In order to evaluate the antitumor effects of TF against HCC, four groups were considered: control (model group), cyclophosphamide (CTX) (25 mg/kg), TF (10 mg/kg) and CTX + TF (25 mg + 10 mg/kg) (n = 8). TF and CTX were prepared as emulsion by using egg lecithin, vegetable oil, and oleic acid. Mice were subcutaneously injected in the right back with H22 cells (1 x [10.sup.7]/per mouse/0.2 ml). When the tumors grew to approximate 2-3 mm in diameter, the mice were obtained respective treatments, and equal volume of solvent control. Mice were observed for 15 days, and tumor sizes were measured at 6, 8, 10, 12, and 14 days after the tumor inoculation. Tumor diameters were determined by using a vernier caliper, and subsequently tumor volumes were calculated as the formula: Volume = ([width.sup.2] x length)/2 (Zhou et al., 2013). Mice were sacrificed immediately after 15 days, and tumors tissues were collected and homogenized for further analysis. In addition, the liver tissues were also collected for histopathological examinations.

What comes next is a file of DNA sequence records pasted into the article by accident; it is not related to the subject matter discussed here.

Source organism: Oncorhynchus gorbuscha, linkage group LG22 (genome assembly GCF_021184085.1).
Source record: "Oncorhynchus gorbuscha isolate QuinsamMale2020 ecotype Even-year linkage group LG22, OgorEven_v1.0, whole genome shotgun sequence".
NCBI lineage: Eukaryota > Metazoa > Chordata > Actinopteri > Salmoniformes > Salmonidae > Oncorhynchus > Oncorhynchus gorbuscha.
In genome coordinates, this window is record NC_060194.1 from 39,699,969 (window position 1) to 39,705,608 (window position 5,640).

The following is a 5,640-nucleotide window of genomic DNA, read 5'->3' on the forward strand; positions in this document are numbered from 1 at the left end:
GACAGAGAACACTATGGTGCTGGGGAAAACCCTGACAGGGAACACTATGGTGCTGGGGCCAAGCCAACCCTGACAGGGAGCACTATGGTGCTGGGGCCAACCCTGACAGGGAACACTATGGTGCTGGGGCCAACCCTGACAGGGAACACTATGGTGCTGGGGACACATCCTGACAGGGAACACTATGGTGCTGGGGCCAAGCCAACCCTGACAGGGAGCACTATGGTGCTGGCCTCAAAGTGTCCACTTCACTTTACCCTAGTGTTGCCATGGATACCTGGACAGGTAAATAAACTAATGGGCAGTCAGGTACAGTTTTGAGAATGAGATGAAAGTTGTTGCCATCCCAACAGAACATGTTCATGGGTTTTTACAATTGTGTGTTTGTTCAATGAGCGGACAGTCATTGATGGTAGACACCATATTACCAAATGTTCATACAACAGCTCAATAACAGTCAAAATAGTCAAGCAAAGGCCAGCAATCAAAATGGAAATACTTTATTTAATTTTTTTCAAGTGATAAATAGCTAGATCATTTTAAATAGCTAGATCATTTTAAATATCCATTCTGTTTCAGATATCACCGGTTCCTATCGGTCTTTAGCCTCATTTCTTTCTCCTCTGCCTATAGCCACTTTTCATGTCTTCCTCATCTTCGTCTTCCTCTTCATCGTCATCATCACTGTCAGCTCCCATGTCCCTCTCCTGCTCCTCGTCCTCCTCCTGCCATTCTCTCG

Histopathological examinations

Tissue sections was dissected and fixed in 10% formalin, which were subsequently embedded in paraffin, sectioned to 5 [micro]m thickness, de-paraffinized, re-hydrated using standard techniques, stained with hematoxylin and eosin (H8*E) (Wang et al., 2011). The histopathological changes in liver tissues were examined under a microscope (Olympus, Japan).

Western blotting

Total proteins of the liver tissues were extracted, and the protein concentration was determined by using BCA protein assay reagent. Then equal amounts of proteins (35 [micro]g) were separated by 12% sodium dodecyl sulfate/polyacrylamide gel electrophoresis (SDS/PAGE), then blotted on PVDF membrane and probed with various primary antibodies, followed by incubation with horseradish-peroxidase-conjugated secondary antibody and chemiluminescence detection. To normalize for protein loading, antibodies directed against [beta]-actin was used, and the proteins expression levels were expressed as a relative value to that of [beta]-actin.

Fluorescence polarization binding assay